Just Because It is True Doesn’t Make It CorrectPosted: May 5, 2014
May 5, 2014
The Wizard of Id cartoon recently featured the Wizard over time being given the “truth”, including milk is good for you, but eggs are bad (at age 6) and later that milk is bad for you, but eggs are good for you (age 100). The strip ends with the profound catch line: ”In all my years, I’ve learned one thing: no one knows what they’re talking about.”
The point is well taken. The Economist’s columnist Lexington recently took on this topic in “When facts are weapons”. He noted, in the political arena (and what is not eventually there) that while some experts are “sincere” in their efforts to explain aspects of the world, others are “partisans in disguise”.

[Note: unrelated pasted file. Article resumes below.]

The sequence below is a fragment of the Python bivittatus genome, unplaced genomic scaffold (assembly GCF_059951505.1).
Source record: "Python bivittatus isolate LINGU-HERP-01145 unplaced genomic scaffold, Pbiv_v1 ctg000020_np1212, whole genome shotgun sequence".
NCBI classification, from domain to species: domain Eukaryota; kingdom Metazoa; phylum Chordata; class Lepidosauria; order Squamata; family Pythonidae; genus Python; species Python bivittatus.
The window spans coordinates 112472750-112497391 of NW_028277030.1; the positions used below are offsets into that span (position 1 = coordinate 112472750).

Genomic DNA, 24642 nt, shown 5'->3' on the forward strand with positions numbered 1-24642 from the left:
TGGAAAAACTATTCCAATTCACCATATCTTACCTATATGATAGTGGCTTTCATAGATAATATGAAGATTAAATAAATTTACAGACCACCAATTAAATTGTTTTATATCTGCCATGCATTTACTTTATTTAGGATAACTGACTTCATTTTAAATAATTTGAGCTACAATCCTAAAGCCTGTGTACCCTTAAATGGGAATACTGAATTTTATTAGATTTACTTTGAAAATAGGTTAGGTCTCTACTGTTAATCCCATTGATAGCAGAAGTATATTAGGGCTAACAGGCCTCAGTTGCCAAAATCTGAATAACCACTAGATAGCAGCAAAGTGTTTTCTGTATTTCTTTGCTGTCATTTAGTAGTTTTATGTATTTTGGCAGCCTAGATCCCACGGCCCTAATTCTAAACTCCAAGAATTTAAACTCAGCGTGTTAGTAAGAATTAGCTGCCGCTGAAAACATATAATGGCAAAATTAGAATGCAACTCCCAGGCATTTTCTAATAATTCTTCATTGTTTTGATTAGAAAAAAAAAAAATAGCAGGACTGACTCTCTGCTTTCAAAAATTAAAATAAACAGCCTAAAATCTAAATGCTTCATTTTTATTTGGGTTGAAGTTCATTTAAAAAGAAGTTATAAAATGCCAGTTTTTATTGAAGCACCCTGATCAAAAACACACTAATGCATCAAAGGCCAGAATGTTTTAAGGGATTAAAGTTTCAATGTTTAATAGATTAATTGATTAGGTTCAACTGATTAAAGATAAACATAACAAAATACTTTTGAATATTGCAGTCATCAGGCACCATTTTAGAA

So? Well, for those of us trying to understand an issue of importance when doing our competitive intelligence, we sometimes look for a “report” or “study” to help provide context, background, or just to educate ourselves in a novel area. Be very careful of what or who is the ultimate source of your “facts” or “study”, and, more importantly, why they even active are in that arena of ideas.
In other words, keep in mind two (cynical, but accurate) observations:
“In today’s politics everything is a weapon, with which to club the opposition. Why should facts be different?” Lexington.
“There are three kinds of lies: lies, damned lies and statistics.” – attributed to Benjamin Disraeli by Mark Twain.